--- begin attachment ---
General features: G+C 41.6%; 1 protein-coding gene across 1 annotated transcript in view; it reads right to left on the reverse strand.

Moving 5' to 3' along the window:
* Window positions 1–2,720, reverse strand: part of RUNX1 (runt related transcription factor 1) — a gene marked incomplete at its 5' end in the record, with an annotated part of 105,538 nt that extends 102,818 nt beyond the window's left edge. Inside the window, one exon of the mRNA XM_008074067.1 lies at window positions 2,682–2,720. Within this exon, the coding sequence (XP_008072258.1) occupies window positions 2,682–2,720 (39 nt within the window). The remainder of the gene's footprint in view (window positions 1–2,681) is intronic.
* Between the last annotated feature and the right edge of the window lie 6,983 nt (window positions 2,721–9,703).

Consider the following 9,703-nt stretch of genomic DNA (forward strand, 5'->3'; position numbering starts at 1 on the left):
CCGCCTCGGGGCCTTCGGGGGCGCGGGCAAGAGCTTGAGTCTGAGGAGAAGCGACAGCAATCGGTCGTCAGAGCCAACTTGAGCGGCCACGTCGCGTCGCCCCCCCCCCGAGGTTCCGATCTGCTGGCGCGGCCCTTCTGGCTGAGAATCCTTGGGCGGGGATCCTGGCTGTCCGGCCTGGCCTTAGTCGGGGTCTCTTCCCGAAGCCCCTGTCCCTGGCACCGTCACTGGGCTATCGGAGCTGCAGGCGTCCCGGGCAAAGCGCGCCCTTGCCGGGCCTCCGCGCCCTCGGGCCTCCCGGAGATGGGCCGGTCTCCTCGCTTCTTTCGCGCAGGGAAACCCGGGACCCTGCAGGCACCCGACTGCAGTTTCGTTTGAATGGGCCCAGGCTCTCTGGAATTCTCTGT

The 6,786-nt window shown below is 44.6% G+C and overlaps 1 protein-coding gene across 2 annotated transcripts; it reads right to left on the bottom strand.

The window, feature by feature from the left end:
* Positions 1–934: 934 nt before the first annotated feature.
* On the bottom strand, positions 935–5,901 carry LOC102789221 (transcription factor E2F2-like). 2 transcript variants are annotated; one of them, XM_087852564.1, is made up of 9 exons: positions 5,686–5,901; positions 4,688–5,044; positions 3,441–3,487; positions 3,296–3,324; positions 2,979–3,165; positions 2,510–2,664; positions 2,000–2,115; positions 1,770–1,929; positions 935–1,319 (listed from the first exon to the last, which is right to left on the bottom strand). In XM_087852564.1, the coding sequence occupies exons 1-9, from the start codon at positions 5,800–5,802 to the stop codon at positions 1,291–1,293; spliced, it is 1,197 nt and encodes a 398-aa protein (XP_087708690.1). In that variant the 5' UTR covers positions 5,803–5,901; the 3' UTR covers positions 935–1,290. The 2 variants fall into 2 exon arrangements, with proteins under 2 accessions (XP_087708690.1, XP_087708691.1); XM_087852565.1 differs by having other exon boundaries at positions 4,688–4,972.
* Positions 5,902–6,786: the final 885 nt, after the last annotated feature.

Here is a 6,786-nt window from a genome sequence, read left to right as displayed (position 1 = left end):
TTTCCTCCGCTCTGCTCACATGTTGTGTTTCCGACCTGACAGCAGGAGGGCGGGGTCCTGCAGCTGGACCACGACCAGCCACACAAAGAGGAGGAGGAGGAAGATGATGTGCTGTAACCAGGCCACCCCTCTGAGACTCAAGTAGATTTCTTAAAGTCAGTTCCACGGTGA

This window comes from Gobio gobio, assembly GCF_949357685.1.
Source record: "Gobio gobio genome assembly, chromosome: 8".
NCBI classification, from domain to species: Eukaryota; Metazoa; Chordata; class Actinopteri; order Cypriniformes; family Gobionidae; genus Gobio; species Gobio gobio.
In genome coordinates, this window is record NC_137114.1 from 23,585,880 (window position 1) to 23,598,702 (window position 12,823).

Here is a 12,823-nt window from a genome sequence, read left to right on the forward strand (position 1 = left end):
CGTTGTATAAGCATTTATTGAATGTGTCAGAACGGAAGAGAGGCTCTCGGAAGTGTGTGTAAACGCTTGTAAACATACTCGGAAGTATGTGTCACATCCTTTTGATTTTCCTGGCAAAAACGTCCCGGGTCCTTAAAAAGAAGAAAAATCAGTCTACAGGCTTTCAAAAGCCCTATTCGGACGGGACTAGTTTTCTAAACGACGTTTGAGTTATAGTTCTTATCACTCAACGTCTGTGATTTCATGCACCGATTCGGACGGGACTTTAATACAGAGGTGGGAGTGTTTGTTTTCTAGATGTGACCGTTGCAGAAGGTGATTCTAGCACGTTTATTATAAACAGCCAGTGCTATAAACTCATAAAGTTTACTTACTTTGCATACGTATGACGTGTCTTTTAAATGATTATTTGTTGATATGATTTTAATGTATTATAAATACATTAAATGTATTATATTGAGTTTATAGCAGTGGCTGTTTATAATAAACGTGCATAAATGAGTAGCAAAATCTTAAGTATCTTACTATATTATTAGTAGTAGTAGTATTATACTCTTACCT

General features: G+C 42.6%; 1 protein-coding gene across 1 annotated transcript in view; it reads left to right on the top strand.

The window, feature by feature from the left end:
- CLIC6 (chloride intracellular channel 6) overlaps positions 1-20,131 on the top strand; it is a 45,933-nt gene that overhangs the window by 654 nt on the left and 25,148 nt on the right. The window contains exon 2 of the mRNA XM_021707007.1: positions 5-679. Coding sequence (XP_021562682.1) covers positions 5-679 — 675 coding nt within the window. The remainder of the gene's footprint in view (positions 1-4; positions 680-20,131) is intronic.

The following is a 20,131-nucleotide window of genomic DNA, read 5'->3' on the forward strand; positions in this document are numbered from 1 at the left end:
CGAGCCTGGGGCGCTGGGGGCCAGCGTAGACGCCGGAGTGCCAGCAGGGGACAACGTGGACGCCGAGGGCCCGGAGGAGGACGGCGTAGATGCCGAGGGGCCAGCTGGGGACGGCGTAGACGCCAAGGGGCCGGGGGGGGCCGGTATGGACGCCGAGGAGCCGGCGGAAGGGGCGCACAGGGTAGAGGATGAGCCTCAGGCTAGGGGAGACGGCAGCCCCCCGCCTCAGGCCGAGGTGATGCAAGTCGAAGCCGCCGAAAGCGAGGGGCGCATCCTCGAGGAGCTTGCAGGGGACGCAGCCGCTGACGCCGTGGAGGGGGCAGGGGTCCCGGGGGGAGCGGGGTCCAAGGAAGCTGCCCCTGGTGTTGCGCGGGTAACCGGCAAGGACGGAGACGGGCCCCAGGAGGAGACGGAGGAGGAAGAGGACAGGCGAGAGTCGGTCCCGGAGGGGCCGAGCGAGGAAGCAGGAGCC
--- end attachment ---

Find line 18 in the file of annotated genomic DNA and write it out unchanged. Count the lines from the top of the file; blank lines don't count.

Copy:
Here is a 12,823-nt window from a genome sequence, read left to right on the forward strand (position 1 = left end):